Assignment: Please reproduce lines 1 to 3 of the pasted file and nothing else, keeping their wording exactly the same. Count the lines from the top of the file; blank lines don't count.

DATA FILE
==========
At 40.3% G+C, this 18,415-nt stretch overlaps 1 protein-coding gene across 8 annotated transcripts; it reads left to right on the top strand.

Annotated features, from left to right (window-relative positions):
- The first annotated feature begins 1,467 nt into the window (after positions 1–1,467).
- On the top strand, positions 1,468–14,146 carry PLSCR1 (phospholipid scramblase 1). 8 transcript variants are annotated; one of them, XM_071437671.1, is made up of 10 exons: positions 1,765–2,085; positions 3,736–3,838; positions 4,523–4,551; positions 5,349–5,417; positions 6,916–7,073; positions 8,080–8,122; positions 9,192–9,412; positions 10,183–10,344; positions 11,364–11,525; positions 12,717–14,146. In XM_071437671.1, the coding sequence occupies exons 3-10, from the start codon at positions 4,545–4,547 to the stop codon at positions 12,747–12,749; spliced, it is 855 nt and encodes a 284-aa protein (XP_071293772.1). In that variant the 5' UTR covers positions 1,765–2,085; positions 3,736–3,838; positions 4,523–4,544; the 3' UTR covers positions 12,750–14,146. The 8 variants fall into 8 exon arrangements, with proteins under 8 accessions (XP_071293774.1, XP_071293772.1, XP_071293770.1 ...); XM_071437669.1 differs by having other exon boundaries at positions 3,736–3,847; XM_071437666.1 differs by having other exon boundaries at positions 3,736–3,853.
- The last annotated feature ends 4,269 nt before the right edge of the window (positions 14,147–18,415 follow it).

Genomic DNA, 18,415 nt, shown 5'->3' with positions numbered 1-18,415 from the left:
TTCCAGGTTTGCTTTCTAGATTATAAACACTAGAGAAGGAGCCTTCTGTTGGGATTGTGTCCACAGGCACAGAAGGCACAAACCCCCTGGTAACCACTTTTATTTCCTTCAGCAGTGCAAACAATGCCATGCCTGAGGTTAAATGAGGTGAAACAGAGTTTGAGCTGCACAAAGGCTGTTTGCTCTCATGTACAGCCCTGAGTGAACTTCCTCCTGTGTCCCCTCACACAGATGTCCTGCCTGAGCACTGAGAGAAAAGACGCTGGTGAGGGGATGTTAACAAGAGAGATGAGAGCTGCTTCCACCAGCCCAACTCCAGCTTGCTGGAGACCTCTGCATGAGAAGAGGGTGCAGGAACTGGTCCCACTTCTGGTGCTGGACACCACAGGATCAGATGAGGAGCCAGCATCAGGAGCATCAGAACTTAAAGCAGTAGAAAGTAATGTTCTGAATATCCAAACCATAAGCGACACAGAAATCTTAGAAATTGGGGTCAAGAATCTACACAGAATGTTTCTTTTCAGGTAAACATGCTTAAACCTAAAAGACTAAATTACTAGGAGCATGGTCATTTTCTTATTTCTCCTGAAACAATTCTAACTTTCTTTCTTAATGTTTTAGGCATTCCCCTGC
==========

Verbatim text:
At 40.3% G+C, this 18,415-nt stretch overlaps 1 protein-coding gene across 8 annotated transcripts; it reads left to right on the top strand.

Annotated features, from left to right (window-relative positions):
- The first annotated feature begins 1,467 nt into the window (after positions 1–1,467).